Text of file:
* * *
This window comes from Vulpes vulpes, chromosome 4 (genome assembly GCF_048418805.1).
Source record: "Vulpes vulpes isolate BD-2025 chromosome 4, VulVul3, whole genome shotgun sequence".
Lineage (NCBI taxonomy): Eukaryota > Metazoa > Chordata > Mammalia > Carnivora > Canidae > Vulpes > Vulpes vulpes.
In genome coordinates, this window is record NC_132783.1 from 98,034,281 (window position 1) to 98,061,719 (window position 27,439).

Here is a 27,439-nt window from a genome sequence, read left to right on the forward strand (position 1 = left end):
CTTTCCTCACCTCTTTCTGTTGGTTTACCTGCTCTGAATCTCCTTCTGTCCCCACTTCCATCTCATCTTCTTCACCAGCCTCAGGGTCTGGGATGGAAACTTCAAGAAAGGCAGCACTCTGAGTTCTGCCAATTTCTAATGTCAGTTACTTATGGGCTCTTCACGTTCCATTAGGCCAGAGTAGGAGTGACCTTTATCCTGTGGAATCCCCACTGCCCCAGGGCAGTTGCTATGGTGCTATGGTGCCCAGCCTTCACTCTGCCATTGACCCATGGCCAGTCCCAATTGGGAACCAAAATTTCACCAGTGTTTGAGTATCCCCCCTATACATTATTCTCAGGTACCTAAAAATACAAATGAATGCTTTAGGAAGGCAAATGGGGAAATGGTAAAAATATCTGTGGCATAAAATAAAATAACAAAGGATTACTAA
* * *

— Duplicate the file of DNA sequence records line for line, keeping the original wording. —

This window comes from Vulpes vulpes, chromosome 4 (genome assembly GCF_048418805.1).
Source record: "Vulpes vulpes isolate BD-2025 chromosome 4, VulVul3, whole genome shotgun sequence".
Lineage (NCBI taxonomy): Eukaryota > Metazoa > Chordata > Mammalia > Carnivora > Canidae > Vulpes > Vulpes vulpes.
In genome coordinates, this window is record NC_132783.1 from 98,034,281 (window position 1) to 98,061,719 (window position 27,439).

Here is a 27,439-nt window from a genome sequence, read left to right on the forward strand (position 1 = left end):
CTTTCCTCACCTCTTTCTGTTGGTTTACCTGCTCTGAATCTCCTTCTGTCCCCACTTCCATCTCATCTTCTTCACCAGCCTCAGGGTCTGGGATGGAAACTTCAAGAAAGGCAGCACTCTGAGTTCTGCCAATTTCTAATGTCAGTTACTTATGGGCTCTTCACGTTCCATTAGGCCAGAGTAGGAGTGACCTTTATCCTGTGGAATCCCCACTGCCCCAGGGCAGTTGCTATGGTGCTATGGTGCCCAGCCTTCACTCTGCCATTGACCCATGGCCAGTCCCAATTGGGAACCAAAATTTCACCAGTGTTTGAGTATCCCCCCTATACATTATTCTCAGGTACCTAAAAATACAAATGAATGCTTTAGGAAGGCAAATGGGGAAATGGTAAAAATATCTGTGGCATAAAATAAAATAACAAAGGATTACTAA